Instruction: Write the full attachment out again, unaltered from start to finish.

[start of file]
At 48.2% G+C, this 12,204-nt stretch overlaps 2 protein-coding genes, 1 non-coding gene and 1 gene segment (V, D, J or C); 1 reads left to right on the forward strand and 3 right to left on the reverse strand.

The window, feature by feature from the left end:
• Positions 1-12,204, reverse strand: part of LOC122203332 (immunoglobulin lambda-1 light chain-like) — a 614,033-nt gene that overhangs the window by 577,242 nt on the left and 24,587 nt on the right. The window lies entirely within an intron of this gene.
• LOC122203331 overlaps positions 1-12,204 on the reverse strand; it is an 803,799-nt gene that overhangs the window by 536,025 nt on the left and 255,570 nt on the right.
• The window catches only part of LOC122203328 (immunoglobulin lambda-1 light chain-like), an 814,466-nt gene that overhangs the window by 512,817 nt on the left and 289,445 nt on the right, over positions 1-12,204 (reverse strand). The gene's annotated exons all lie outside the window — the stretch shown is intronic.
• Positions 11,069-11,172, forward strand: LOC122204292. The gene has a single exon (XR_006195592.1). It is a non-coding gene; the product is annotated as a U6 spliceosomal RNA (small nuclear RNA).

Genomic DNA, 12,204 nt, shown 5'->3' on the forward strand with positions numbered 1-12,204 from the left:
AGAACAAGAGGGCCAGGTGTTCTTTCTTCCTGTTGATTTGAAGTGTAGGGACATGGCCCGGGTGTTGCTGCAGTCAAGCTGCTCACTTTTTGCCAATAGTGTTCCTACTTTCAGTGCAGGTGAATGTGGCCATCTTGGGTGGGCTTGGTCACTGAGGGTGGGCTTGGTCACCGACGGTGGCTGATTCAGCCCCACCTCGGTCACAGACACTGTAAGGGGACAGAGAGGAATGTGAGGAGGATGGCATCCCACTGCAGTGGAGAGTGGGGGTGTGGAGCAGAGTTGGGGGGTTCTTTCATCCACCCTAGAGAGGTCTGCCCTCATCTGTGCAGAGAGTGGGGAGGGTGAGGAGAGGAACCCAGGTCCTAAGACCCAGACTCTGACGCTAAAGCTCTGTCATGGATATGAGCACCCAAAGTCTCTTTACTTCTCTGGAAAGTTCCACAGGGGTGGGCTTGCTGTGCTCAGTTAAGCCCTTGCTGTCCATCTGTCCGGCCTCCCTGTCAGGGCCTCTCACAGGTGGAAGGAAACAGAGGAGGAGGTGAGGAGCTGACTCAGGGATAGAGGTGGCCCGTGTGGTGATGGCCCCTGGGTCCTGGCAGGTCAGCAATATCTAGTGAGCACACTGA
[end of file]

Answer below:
At 48.2% G+C, this 12,204-nt stretch overlaps 2 protein-coding genes, 1 non-coding gene and 1 gene segment (V, D, J or C); 1 reads left to right on the forward strand and 3 right to left on the reverse strand.

The window, feature by feature from the left end:
• Positions 1-12,204, reverse strand: part of LOC122203332 (immunoglobulin lambda-1 light chain-like) — a 614,033-nt gene that overhangs the window by 577,242 nt on the left and 24,587 nt on the right. The window lies entirely within an intron of this gene.
• LOC122203331 overlaps positions 1-12,204 on the reverse strand; it is an 803,799-nt gene that overhangs the window by 536,025 nt on the left and 255,570 nt on the right.
• The window catches only part of LOC122203328 (immunoglobulin lambda-1 light chain-like), an 814,466-nt gene that overhangs the window by 512,817 nt on the left and 289,445 nt on the right, over positions 1-12,204 (reverse strand). The gene's annotated exons all lie outside the window — the stretch shown is intronic.
• Positions 11,069-11,172, forward strand: LOC122204292. The gene has a single exon (XR_006195592.1). It is a non-coding gene; the product is annotated as a U6 spliceosomal RNA (small nuclear RNA).

Genomic DNA, 12,204 nt, shown 5'->3' on the forward strand with positions numbered 1-12,204 from the left:
AGAACAAGAGGGCCAGGTGTTCTTTCTTCCTGTTGATTTGAAGTGTAGGGACATGGCCCGGGTGTTGCTGCAGTCAAGCTGCTCACTTTTTGCCAATAGTGTTCCTACTTTCAGTGCAGGTGAATGTGGCCATCTTGGGTGGGCTTGGTCACTGAGGGTGGGCTTGGTCACCGACGGTGGCTGATTCAGCCCCACCTCGGTCACAGACACTGTAAGGGGACAGAGAGGAATGTGAGGAGGATGGCATCCCACTGCAGTGGAGAGTGGGGGTGTGGAGCAGAGTTGGGGGGTTCTTTCATCCACCCTAGAGAGGTCTGCCCTCATCTGTGCAGAGAGTGGGGAGGGTGAGGAGAGGAACCCAGGTCCTAAGACCCAGACTCTGACGCTAAAGCTCTGTCATGGATATGAGCACCCAAAGTCTCTTTACTTCTCTGGAAAGTTCCACAGGGGTGGGCTTGCTGTGCTCAGTTAAGCCCTTGCTGTCCATCTGTCCGGCCTCCCTGTCAGGGCCTCTCACAGGTGGAAGGAAACAGAGGAGGAGGTGAGGAGCTGACTCAGGGATAGAGGTGGCCCGTGTGGTGATGGCCCCTGGGTCCTGGCAGGTCAGCAATATCTAGTGAGCACACTGA